# Normal-extensible automorphism-invariant subgroup

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This article defines a subgroup property: a property that can be evaluated to true/false given a group and a subgroup thereof, invariant under subgroup equivalence. View a complete list of subgroup properties[SHOW MORE]

## Definition

A subgroup of a group is termed a normal-extensible automorphism-invariant subgroup if it is invariant under every normal-extensible automorphism of the whole group.

Explicitly, a subgroup $H$ of a group $G$ is normal-extensible automorphism-invariant if, whenever $\sigma$ is a normal-extensible automorphism of $G$ (i.e., an automorphism of $G$ such that, for any group $K$ containing $G$ as a normal subgroup, $\sigma$ extends to an automorphism of $K$), then $\sigma(H) = H$.

## Metaproperties

Metaproperty name Satisfied? Proof Statement with symbols
strongly intersection-closed subgroup property Yes Follows from invariance implies strongly intersection-closed Suppose $H_i, i \in I$ are all normal-extensible automorphism-invariant subgroups of a group $G$. Then, the intersection of subgroups $\bigcap_{i \in I} H_i$ is also a normal-extensible automorphism-invariant subgroup of $G$.
strongly join-closed subgroup property Yes Follows from endo-invariance implies strongly join-closed Suppose $H_i, i \in I$ are all normal-extensible automorphism-invariant subgroups of a group $G$. Then, the join of subgroups $\left \langle H_i \right \rangle_{i \in I}$ is also a normal-extensible automorphism-invariant subgroup of $G$.
trim subgroup property Yes invariance implies identity-true, endo-invariance implies trivially true In any group $G$, both the whole group $G$ and the trivial subgroup $\{ e \}$ are normal-extensible automorphism-invariant.
transitive subgroup property No normal-extensible automorphism-invariance is not transitive It is possible to have groups $H \le K \le G$ such that $H$ is normal-extensible automorphism-invariant in $K$ and $K$ is normal-extensible automorphism-invariant in $G$, but $H$ is not normal-extensible automorphism-invariant in $G$.

## Relation with other properties

### Stronger properties

Property Meaning Proof of implication Proof of strictness (reverse implication failure) Intermediate notions
characteristic subgroup invariant under all automorphisms (obvious) Characteristic-potentially characteristic subgroup, Normal-potentially characteristic subgroup, Normal-potentially relatively characteristic subgroup|FULL LIST, MORE INFO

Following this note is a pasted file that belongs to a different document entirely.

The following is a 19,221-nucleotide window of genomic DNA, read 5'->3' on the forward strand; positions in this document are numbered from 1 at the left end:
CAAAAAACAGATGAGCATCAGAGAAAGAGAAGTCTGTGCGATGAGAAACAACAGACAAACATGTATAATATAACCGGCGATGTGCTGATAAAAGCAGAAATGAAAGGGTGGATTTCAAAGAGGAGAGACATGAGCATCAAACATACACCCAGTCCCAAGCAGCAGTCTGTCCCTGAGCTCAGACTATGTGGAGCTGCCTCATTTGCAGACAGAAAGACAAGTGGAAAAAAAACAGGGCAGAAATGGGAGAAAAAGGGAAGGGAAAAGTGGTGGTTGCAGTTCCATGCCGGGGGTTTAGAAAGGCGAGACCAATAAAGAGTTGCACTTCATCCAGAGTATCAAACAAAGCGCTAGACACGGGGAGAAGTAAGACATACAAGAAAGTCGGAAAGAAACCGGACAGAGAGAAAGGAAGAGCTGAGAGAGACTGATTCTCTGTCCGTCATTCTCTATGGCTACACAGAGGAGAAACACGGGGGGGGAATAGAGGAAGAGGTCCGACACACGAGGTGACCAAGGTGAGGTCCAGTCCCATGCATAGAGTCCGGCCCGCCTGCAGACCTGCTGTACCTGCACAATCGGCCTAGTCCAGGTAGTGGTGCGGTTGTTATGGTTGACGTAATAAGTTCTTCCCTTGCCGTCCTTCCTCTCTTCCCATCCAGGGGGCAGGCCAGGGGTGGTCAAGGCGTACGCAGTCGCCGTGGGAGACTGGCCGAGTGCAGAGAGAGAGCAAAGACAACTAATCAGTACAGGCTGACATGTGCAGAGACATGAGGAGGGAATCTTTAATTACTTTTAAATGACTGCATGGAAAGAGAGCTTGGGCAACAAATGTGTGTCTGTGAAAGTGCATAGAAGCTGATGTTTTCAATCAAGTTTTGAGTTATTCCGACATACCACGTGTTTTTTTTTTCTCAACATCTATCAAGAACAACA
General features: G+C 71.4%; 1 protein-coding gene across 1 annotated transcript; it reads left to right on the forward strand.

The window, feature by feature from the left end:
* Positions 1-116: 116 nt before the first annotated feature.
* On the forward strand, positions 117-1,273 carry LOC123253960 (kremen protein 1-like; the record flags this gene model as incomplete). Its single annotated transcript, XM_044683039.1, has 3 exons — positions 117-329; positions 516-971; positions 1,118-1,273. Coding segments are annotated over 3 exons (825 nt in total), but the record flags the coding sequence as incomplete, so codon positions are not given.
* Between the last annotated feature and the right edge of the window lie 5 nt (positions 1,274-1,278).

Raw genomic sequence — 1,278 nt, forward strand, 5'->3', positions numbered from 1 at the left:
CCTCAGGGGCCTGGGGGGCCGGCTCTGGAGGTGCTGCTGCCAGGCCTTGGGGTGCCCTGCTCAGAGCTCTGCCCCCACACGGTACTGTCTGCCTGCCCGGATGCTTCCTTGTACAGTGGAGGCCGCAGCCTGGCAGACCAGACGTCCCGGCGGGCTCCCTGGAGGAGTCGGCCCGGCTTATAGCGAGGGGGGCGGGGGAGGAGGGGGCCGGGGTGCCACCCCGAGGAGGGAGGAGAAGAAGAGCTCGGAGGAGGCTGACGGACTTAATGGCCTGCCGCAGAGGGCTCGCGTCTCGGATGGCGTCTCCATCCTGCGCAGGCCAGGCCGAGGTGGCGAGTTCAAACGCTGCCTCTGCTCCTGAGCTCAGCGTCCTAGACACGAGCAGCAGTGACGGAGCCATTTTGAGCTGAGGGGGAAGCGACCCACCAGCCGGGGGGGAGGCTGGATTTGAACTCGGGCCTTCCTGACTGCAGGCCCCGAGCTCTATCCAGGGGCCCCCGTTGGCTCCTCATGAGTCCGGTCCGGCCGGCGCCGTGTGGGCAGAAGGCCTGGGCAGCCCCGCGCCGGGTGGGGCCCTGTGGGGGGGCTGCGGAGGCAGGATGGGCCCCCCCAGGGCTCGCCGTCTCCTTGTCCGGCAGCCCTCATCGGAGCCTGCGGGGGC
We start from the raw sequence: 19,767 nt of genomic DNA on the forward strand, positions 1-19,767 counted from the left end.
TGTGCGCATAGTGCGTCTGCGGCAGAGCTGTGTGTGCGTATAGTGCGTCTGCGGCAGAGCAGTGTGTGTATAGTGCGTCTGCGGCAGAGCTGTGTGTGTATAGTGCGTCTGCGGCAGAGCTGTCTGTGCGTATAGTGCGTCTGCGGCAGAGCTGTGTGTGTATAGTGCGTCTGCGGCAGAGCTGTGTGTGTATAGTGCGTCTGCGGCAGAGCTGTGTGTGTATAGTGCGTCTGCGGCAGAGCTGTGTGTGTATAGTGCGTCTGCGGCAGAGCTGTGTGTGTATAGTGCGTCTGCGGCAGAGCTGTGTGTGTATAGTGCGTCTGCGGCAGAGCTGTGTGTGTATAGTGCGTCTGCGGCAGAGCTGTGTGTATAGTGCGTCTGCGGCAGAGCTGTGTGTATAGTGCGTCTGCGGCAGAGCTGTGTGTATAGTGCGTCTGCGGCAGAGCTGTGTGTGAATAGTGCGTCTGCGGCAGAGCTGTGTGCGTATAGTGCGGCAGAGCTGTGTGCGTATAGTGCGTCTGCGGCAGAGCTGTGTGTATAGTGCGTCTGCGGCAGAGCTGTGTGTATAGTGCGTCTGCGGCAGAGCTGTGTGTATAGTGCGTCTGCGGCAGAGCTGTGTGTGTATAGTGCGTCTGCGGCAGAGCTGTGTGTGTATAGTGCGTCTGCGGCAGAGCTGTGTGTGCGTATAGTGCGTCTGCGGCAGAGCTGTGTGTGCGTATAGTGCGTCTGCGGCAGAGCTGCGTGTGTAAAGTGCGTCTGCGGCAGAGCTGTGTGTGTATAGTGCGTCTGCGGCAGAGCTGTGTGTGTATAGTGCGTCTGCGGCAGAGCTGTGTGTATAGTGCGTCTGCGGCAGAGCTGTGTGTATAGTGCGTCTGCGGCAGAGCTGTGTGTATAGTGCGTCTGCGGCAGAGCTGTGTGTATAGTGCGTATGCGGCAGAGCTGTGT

normal-potentially relatively characteristic subgroup there exists a group containing the whole group as a normal subgroup, in which the subgroup is invariant under the automorphisms preserving the whole group. |FULL LIST, MORE INFO
normal-potentially characteristic subgroup there exists a group containing the whole group as a normal subgroup, in which the subgroup becomes a characteristic subgroup (via normal-potentially relatively characteristic subgroup) Normal-potentially relatively characteristic subgroup|FULL LIST, MORE INFO
characteristic-extensible automorphism-invariant subgroup invariant under all characteristic-extensible automorphisms: automorphisms that can always be extended to groups in which the whole group is characteristic |FULL LIST, MORE INFO
characteristic-potentially characteristic subgroup there exists a group containing the whole group in which both the group and the subgroup are characteristic (via normal-potentially characteristic, alternatively via characteristic-extensible automorphism-invariant) Normal-potentially characteristic subgroup, Normal-potentially relatively characteristic subgroup|FULL LIST, MORE INFO

### Weaker properties

Property Meaning Proof of implication Proof of strictness (reverse implication failure) Intermediate notions
normal subgroup invariant under inner automorphisms normal-extensible automorphism-invariant implies normal normal not implies normal-extensible automorphism-invariant |FULL LIST, MORE INFO

## Formalisms

### Function restriction expression

This subgroup property is a function restriction-expressible subgroup property: it can be expressed by means of the function restriction formalism, viz there is a function restriction expression for it.
Find other function restriction-expressible subgroup properties | View the function restriction formalism chart for a graphic placement of this property

The property of being a normal-extensible automorphism-invariant subgroup can be expressed as the invariance property:

Normal-extensible automorphism $\to$ Function

It can also be expressed as the endo-invariance property:

Normal-extensible automorphism $\to$ Endomorphism

Finally, since the inverse of a normal-extensible automorphism is also normal-extensible, it can be expressed as an auto-invariance property:

Normal-extensible automorphism $\to$ Automorphism